Silk quits international war crimes role

Outer Temple Chambers silk Paul Garlick QC, the British barrister appointed as an international war crimes judge in Bosnia and Herzegovina, has resigned his post after just three months in protest at the work judges have been assigned to do.

Garlick was one of nine judges appointed by Lord Paddy Ashdown, the High Representative to Bosnia and Herzegovina, in March this year to form a new war crimes court. It will eventually replace the International Criminal Tribunal for the Former Yugoslavia (ICTY), based in the Hague.

The judges’ work began on 1 May, but no trials have yet taken place. On 10 June this year, Ashdown reassigned Garlick and seven other international judges to the part of the Bosnian court that deals with organised crime, economic crime and corruption.

Garlick said the new appointment happened without any consultation between Ashdown, the court registrar and the judges, and that he was “deeply disappointed” at the way he was treated. After discussions with the British Embassy, he resigned on 27 July and has returned to London to resume his practice.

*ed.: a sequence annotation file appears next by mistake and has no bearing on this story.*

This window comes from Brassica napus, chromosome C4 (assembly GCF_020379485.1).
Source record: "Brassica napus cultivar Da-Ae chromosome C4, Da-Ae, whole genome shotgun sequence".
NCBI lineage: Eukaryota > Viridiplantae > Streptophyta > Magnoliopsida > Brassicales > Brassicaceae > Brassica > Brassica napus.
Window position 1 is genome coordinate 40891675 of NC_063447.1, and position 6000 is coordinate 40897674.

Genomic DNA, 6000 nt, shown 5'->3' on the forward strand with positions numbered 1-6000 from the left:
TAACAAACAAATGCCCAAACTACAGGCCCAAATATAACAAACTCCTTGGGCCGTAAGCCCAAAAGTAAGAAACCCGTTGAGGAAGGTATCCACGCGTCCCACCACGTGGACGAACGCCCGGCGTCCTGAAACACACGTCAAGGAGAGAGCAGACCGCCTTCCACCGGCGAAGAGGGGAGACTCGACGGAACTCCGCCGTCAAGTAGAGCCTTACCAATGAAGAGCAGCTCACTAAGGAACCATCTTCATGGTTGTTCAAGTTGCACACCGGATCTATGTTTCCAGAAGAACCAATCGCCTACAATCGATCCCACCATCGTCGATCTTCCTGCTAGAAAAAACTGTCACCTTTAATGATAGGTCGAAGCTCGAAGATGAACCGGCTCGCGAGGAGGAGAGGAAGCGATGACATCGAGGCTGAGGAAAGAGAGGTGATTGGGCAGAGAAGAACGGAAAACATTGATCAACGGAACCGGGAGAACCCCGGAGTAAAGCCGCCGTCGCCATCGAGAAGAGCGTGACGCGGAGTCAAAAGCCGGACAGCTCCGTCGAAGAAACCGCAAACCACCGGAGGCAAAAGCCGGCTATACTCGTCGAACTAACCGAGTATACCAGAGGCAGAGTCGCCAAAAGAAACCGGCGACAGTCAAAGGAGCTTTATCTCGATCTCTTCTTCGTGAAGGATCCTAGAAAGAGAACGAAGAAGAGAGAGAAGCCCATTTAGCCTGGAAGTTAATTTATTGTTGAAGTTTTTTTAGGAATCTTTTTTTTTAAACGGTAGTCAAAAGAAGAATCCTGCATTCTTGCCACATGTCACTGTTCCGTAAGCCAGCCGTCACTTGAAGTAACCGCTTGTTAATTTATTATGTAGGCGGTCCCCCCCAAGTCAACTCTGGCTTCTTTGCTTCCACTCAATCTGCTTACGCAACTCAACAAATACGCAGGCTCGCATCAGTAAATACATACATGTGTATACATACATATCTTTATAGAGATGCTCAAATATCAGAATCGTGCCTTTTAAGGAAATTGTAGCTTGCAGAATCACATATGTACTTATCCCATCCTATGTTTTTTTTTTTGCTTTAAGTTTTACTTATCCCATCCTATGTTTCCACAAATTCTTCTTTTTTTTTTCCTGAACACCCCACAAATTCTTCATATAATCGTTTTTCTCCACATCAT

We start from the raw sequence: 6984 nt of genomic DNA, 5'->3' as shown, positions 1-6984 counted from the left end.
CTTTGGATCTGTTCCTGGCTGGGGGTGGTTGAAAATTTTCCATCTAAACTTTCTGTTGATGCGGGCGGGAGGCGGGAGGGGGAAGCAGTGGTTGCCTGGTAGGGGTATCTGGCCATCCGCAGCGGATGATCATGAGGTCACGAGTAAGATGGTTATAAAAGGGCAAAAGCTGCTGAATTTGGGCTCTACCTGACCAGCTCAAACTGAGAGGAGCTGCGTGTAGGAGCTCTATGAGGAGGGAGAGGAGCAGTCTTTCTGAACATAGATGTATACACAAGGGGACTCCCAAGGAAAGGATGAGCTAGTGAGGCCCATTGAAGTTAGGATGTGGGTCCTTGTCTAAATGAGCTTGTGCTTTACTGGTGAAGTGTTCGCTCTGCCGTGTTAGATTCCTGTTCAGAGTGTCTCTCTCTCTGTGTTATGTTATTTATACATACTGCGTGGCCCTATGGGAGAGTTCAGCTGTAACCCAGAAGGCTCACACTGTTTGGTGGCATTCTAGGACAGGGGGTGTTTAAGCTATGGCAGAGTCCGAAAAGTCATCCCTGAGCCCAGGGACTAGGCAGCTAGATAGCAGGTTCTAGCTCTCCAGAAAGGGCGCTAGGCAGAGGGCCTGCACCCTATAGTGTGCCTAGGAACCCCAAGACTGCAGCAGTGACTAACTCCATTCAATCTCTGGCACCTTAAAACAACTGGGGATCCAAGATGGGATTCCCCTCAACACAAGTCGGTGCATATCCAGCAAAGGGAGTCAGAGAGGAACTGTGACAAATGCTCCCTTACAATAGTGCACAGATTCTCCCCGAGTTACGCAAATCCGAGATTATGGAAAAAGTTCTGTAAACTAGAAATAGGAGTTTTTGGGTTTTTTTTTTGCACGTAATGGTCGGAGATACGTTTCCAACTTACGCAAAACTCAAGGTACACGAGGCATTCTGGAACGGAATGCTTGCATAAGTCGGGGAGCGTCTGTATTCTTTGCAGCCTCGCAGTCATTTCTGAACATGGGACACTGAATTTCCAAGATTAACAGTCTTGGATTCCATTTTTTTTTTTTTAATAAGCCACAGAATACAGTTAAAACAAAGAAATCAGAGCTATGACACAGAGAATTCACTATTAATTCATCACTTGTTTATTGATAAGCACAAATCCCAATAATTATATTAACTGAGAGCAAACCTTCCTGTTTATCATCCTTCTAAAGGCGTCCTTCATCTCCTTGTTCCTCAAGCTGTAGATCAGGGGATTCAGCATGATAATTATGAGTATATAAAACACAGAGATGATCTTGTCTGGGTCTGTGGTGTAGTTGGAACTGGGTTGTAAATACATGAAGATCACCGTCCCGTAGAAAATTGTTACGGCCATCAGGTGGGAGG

“I felt that the circumstances had been orchestrated in such a way by the High Representative and the registrar of the court that my position was completely untenable and that my independence as a judge had been undermined,” said Garlick.

He expressed “huge respect” for the court’s Bosnian president, and added: “I do think that the judges that remain will be more than capable of overcoming these difficulties. It’s absolutely essential for the future of Bosnia that they do so in a totally independent way without any interference from politicians.”

The Office of the High Representative said: “Mr Paul Garlick QC has decided to return to London for professional reasons.”